Although there are about 240 million telephone connections in Nigeria, with no fewer than 160 million active lines, the country has 93.3 million unique mobile phone subscribers.
Unique subscribers mean individual connections to a device, but Nigeria has a multi-Sims culture, which has fueled the exponential growth in telephone connections in the country in the last one and a half decade.
Speaking with The Guardian yesterday in Kigali, Rwanda at the opening of the 2018 GSMA Mobile 360 Conference, Lead Analyst, GSMA, Kenechi Okeleke, disclosed that research showed that Nigeria had 93.3 million subscribers as at last year.
He noted that by 2025, there should be an additional 37 million unique subscribers, which would push the figure further up to 130 million.
The GSMA represents and protects the interest of global mobile communications industry with over 800 members, including Nigeria.
In his welcome address, GSMA’s Head of sub-Saharan Africa (SSA), Akinwale Goodluck, said over half of SSA’s population would subscribe to mobile services by 2025.
Goodluck, a former MTN Nigerian chief, said the latest edition of GSMA’s Mobile Economy report forecast that there would be 634 million unique mobile subscribers across the SSA by 2025, which represents 52 per cent of the population, up from 444 million (44 per cent) in 2017.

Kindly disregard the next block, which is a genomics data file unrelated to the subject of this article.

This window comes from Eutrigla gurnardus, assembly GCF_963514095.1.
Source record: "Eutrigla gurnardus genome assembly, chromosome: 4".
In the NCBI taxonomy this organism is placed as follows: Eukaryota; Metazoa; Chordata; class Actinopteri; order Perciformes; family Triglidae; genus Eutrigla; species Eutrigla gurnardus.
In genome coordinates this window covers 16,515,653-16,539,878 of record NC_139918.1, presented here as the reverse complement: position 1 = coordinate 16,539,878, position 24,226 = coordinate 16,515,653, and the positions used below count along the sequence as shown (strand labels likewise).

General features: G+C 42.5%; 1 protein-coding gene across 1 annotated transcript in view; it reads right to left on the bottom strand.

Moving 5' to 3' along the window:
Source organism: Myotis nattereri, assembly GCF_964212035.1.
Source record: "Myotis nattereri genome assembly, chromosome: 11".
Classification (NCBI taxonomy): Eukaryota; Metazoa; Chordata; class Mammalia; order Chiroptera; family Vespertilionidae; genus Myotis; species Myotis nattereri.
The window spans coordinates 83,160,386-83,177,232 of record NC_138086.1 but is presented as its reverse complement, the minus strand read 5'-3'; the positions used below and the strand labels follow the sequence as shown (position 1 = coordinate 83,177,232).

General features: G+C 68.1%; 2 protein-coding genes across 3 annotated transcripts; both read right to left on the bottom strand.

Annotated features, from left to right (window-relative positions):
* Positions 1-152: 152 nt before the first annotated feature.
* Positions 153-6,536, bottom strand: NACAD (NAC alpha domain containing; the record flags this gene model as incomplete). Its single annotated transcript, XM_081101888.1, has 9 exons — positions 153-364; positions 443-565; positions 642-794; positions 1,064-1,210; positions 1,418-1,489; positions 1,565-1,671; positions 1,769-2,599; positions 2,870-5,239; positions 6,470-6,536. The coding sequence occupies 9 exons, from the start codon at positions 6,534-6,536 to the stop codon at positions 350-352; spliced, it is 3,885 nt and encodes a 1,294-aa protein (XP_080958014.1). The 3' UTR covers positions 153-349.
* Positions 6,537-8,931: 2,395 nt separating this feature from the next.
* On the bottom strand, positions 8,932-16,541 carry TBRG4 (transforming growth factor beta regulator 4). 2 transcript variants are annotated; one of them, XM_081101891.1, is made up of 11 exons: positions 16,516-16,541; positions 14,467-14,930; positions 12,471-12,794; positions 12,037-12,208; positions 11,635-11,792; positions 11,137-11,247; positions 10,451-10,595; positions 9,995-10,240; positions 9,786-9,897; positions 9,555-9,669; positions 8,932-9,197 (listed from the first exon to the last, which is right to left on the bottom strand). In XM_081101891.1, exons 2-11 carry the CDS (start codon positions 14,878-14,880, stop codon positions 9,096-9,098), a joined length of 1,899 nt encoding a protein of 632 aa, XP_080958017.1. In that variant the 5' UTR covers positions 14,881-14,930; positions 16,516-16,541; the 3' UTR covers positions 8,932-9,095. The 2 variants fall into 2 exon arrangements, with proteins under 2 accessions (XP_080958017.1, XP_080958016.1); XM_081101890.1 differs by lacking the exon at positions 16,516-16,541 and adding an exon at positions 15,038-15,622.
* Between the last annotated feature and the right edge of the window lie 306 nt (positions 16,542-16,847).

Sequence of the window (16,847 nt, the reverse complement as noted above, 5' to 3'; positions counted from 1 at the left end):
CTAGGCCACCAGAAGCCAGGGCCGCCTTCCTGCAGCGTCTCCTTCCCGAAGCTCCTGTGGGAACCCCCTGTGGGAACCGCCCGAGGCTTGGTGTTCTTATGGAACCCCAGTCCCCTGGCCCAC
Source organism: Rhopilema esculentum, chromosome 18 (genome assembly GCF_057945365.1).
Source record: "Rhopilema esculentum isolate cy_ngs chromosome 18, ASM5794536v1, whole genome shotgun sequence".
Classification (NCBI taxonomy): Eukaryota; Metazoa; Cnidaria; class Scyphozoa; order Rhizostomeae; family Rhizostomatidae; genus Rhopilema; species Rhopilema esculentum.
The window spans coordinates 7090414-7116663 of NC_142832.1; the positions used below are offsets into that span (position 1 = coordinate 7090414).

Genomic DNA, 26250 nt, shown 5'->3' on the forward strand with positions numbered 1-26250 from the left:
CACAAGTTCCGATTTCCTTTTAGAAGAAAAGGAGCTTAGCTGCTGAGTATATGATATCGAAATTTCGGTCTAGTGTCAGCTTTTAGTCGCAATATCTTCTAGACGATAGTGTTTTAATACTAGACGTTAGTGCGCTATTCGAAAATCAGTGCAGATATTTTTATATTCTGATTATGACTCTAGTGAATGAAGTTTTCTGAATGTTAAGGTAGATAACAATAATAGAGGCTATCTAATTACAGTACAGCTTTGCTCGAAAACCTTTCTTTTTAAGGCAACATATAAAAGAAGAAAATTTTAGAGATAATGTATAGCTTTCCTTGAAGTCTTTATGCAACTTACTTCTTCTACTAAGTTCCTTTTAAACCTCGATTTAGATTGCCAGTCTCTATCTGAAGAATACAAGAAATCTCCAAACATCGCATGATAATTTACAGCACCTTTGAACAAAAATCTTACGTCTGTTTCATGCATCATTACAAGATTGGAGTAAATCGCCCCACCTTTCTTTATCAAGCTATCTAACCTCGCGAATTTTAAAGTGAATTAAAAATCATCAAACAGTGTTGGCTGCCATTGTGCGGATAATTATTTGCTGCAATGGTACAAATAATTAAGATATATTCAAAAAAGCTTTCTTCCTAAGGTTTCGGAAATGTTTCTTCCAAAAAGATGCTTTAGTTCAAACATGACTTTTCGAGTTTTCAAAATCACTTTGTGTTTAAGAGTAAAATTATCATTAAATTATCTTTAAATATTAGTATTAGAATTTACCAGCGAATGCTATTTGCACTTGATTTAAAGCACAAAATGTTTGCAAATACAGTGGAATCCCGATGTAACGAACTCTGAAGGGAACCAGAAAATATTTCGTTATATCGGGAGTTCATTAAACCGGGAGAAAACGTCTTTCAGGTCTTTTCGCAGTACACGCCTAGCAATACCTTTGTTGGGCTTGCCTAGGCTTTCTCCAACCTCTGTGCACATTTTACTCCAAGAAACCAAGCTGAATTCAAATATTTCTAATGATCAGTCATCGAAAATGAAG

He explained that the mobile ecosystem would add over $150 billion in financial value to SSA’s economy by 2022, representing almost eight per cent of regional gross domestic product (GDP).
Chief Regulatory Officer at GSMA, John Giusti, said: “For many people in the region, especially those in rural areas, a mobile phone is not just a communication device but also the primary channel for getting online and a vital tool for improving connectivity.
“More needs to be done to extend connectivity to the unconnected and underserved populations in Sub-Sahara Africa, but this will require focusing on long-term industry sustainability that can only be achieved through investment-friendly policies and supportive regulatory frameworks.”
Responding, Rwanda’s Minister of Information and Technology, Jean De Dien Rurangwa, pointed out that Africa needed regional integration to connect the unconnected.
He stated that the mobile ecosystem has brought rapid economic development to the country with Rwanda ranking among the leading information and communications technology (ICT) nations of the world.
He said Africa was the ideal destination for new businesses, urging governments on the continent to work on improving the region’s business climate.
Rurangwa said technology had influenced every aspect of Rwanda and changed lives positively from 14 per cent in 2008 to 72 per cent and 89 per cent in 2012 and 2016 respectively.